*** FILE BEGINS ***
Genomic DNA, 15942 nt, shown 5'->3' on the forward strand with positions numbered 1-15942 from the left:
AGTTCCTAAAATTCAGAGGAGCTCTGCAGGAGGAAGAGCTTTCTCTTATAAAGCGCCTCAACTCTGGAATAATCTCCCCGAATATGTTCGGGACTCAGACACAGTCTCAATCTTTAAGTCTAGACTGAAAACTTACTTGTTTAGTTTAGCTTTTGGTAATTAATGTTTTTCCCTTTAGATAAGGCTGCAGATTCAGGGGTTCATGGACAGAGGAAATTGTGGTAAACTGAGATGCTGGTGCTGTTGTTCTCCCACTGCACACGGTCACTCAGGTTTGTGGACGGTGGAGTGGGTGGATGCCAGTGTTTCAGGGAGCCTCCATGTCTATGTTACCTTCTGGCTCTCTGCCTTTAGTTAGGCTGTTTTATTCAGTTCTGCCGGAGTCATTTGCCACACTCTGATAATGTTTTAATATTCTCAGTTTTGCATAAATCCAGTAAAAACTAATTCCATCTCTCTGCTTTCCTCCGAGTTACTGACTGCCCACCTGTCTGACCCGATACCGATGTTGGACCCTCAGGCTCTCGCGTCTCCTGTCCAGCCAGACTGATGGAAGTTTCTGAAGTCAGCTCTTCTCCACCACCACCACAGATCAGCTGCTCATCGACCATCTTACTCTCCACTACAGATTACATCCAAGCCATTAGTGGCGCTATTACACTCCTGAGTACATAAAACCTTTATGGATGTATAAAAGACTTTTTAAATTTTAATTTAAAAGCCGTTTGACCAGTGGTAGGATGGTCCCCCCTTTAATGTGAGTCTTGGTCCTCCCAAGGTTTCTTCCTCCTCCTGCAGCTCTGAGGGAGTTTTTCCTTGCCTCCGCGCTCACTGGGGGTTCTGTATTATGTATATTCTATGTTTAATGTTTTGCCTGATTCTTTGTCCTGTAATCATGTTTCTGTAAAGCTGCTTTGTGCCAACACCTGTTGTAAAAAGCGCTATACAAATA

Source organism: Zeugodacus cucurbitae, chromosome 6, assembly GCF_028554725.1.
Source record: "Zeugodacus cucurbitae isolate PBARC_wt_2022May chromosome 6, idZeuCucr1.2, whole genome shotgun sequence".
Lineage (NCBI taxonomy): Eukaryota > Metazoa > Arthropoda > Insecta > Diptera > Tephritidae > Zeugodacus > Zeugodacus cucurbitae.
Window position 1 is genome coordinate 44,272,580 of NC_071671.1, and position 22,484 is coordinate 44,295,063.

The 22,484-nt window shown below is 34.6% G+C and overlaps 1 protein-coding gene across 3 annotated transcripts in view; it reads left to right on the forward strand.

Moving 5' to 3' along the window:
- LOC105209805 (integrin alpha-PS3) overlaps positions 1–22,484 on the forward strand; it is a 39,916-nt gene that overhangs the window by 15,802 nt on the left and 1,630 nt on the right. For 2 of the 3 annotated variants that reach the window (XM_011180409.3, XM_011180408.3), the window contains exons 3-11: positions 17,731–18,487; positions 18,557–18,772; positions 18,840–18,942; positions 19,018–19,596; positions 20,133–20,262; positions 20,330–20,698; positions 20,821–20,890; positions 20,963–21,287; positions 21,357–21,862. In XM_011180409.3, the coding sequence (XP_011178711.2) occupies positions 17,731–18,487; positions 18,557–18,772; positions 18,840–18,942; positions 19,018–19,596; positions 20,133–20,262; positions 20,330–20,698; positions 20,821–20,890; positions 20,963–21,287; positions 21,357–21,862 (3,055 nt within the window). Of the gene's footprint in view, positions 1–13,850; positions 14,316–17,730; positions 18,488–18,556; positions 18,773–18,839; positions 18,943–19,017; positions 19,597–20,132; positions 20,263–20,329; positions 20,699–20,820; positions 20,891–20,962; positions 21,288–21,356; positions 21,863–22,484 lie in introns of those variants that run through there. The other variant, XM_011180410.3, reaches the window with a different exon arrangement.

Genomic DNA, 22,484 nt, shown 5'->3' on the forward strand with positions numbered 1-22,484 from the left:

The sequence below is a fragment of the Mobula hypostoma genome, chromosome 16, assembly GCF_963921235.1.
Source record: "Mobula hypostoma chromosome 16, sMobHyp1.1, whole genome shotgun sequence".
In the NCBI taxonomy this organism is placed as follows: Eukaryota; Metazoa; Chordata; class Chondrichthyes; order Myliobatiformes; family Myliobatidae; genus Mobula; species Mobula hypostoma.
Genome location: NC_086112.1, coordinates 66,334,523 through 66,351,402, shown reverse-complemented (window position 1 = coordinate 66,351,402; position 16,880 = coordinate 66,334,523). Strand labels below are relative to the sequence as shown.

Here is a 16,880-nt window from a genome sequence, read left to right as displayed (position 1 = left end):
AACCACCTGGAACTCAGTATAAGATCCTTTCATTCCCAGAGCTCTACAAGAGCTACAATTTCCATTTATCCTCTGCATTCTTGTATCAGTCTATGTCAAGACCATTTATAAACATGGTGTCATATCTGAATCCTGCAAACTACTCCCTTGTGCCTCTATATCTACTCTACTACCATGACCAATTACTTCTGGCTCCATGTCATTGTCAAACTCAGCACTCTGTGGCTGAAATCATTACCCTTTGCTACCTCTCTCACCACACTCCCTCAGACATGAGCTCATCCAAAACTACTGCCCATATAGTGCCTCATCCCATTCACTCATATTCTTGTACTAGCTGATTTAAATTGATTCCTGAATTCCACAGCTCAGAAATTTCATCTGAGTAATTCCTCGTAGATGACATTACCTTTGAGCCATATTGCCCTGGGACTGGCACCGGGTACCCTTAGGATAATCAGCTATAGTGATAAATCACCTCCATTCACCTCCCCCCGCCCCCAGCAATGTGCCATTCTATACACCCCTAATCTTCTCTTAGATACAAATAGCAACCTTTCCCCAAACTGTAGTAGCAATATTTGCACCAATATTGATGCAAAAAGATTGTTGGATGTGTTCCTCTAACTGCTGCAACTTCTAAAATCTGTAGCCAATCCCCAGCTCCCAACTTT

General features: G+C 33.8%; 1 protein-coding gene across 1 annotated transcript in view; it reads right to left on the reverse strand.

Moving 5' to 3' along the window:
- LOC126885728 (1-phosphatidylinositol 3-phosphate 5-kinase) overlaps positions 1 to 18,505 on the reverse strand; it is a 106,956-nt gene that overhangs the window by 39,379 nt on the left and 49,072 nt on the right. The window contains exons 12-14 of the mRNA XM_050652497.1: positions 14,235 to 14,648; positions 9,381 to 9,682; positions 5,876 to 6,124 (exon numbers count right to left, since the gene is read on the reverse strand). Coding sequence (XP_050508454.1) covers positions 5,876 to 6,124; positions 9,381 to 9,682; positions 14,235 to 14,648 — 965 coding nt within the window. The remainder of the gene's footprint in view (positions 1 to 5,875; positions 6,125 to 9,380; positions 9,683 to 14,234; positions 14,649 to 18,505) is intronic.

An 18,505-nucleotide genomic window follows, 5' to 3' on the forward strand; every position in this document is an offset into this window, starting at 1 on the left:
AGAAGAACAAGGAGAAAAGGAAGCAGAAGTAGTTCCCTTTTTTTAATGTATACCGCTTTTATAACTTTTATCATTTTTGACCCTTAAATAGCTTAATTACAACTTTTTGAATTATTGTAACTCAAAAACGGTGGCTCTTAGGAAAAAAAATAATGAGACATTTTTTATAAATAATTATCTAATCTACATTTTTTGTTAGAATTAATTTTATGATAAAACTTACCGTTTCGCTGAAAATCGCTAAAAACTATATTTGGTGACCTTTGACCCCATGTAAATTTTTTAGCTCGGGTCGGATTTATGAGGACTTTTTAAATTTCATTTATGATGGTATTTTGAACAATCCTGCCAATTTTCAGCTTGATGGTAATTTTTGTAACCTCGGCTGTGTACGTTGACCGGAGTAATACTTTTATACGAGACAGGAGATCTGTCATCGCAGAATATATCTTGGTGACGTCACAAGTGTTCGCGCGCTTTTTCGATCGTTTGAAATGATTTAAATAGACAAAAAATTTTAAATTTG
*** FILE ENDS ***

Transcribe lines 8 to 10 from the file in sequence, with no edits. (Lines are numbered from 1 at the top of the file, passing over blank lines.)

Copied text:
Moving 5' to 3' along the window:
- LOC105209805 (integrin alpha-PS3) overlaps positions 1–22,484 on the forward strand; it is a 39,916-nt gene that overhangs the window by 15,802 nt on the left and 1,630 nt on the right. For 2 of the 3 annotated variants that reach the window (XM_011180409.3, XM_011180408.3), the window contains exons 3-11: positions 17,731–18,487; positions 18,557–18,772; positions 18,840–18,942; positions 19,018–19,596; positions 20,133–20,262; positions 20,330–20,698; positions 20,821–20,890; positions 20,963–21,287; positions 21,357–21,862. In XM_011180409.3, the coding sequence (XP_011178711.2) occupies positions 17,731–18,487; positions 18,557–18,772; positions 18,840–18,942; positions 19,018–19,596; positions 20,133–20,262; positions 20,330–20,698; positions 20,821–20,890; positions 20,963–21,287; positions 21,357–21,862 (3,055 nt within the window). Of the gene's footprint in view, positions 1–13,850; positions 14,316–17,730; positions 18,488–18,556; positions 18,773–18,839; positions 18,943–19,017; positions 19,597–20,132; positions 20,263–20,329; positions 20,699–20,820; positions 20,891–20,962; positions 21,288–21,356; positions 21,863–22,484 lie in introns of those variants that run through there. The other variant, XM_011180410.3, reaches the window with a different exon arrangement.

Genomic DNA, 22,484 nt, shown 5'->3' on the forward strand with positions numbered 1-22,484 from the left: